One day in the fifteenth century, a young man went for a walk in Rome. While walking on the Esquiline Hill, he fell down a hole. He was astonished to find himself in an enormous cave decorated with painted figures and frescoes. Locals were soon queueing up to abseil into the cave and see these amazing paintings for themselves.
Although he had no idea where he was when he first stumbled into the cave, the young man had inadvertently discovered the Domus Aurea, Nero’s pleasure palace. The Domus Aurea (“Golden House” in Latin), was the most opulent palace in Ancient Rome. Nero had extravagant tastes, and he took advantage of the fire of 64 AD, which had destroyed many buildings in the centre of Rome, to construct his personal palace.
You would expect the palace of an emperor to be luxurious, but even by the standards of Roman emperors, the Domus Aurea was excessive. The palace and its gardens were vast, by some estimates covering an area of up to 300 acres. The building was lavishly decorated with gold leaf, semi-precious stones and frescoes. According to Suetonius, when the construction work was finally finished a few years later, Nero’s only comment was that he was at last beginning to be housed like a human being. Nero, of course, was no ordinary human being.
Suetonius’s description is perhaps the most evocative, giving us a good idea of the scale and splendour of the palace:
The vestibule of the house was so big it contained a colossal statue 120 feet high, the image of Nero; and it was so extensive that it had three colonnades a mile long. There was a lake too, in fact a sea, surrounded with buildings as big as cities. Behind it were villas with fields, vineyards and pastures, woods filled with all kinds of wild and domestic animals. In the rest of the house everything was coated with gold and adorned with gems and shells. The dining-rooms had fretted ceilings made of ivory, with panels that turned and shed flowers and perfumes on those below. The main banquet hall was circular and constantly revolved day and night, like the heavens.
There were over 300 rooms in the Domus Aurea, but no bedrooms. It seems unlikely that Nero ever slept in the palace, as it was designed purely for entertainment purposes. Nero’s decadent parties were legendary, though not always for the right reasons. Legend has it that one unlucky guest was asphyxiated by the rose petals that fell from the ceiling. It seems unlikely, but the story is proof of Nero’s reputation. As the reality was so extraordinary anyway, it’s no wonder his detractors decided to embellish a few details. Even just sticking to the facts, Nero’s life was truly stranger than fiction.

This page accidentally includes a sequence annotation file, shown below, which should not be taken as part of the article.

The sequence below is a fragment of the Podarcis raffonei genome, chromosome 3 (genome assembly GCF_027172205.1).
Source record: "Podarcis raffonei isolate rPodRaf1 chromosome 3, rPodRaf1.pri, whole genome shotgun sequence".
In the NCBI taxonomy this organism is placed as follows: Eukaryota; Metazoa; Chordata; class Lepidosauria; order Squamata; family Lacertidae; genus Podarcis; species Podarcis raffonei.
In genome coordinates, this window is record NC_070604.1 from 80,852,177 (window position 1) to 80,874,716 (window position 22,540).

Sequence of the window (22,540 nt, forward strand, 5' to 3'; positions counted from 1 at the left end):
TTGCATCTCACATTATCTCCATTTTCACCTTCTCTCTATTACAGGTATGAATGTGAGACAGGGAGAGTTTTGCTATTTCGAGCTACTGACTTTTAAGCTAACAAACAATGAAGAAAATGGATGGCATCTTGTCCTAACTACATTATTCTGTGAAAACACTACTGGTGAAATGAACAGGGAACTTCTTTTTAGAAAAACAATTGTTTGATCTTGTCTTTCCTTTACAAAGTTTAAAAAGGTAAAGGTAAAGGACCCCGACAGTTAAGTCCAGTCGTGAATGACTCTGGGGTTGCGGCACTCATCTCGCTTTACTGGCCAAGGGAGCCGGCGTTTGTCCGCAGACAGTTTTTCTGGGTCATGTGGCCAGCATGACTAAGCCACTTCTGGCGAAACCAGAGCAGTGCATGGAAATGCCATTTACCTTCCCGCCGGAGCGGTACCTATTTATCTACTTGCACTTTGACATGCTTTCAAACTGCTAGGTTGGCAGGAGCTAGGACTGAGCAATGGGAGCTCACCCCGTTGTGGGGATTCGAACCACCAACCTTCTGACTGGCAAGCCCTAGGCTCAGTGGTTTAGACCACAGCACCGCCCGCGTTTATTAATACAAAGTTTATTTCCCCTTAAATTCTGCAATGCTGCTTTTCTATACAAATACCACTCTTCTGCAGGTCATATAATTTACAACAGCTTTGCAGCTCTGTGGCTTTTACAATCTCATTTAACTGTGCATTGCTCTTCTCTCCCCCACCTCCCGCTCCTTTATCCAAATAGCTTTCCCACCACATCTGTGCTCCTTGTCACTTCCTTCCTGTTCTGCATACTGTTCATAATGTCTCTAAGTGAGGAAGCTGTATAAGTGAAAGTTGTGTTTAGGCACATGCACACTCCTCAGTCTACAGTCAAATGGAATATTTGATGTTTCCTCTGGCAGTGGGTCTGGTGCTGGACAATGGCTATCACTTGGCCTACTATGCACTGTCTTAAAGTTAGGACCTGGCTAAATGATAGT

Nero didn’t get to enjoy the luxuries of the Domus Aurea for very long. He committed suicide in 68 AD, and within forty years this magnificent palace had disappeared. It was considered an embarrassment, and Nero’s successors were quick to fill in the ground and build over the palace. The Baths of Trajan were built on the site, and Vespasian covered the lake with the Flavian Amphitheatre, better known as the Colosseum. While some sections of the Domus Aurea can still be seen today, other parts are lost forever, buried beneath other ruins.
Rome wanted to forget Nero and his embarrassingly ostentatious palace, but the influence of the Domus Aurea lived on. When the palace was rediscovered in the fifteenth century, its frescoes inspired artists such as Raphael, whose designs for the Vatican were clearly influenced by the Domus Aurea. Nor was the palace’s opulence forgotten, as modern companies including hotels, estate agents and wine manufacturers use the “Domus Aurea” branding to suggest wealth and luxury.
When visiting Rome, a Domus Aurea tour is a must see, it's a fascinating experience as you walk through vast underground corridors admiring the frescoes – still beautiful despite the water damage – that captivated the imaginations of the Renaissance artists. The octagonal room, believed to be the location of Nero’s rotating ceiling, has an oculus in the dome, reminiscent of the Pantheon. As you watch the sunlight streaming in through the hole, imagine the young man falling into the Domus Aurea from the hill above, accidentally rediscovering one of the greatest buildings in Roman history.
~by Alexandra Turney~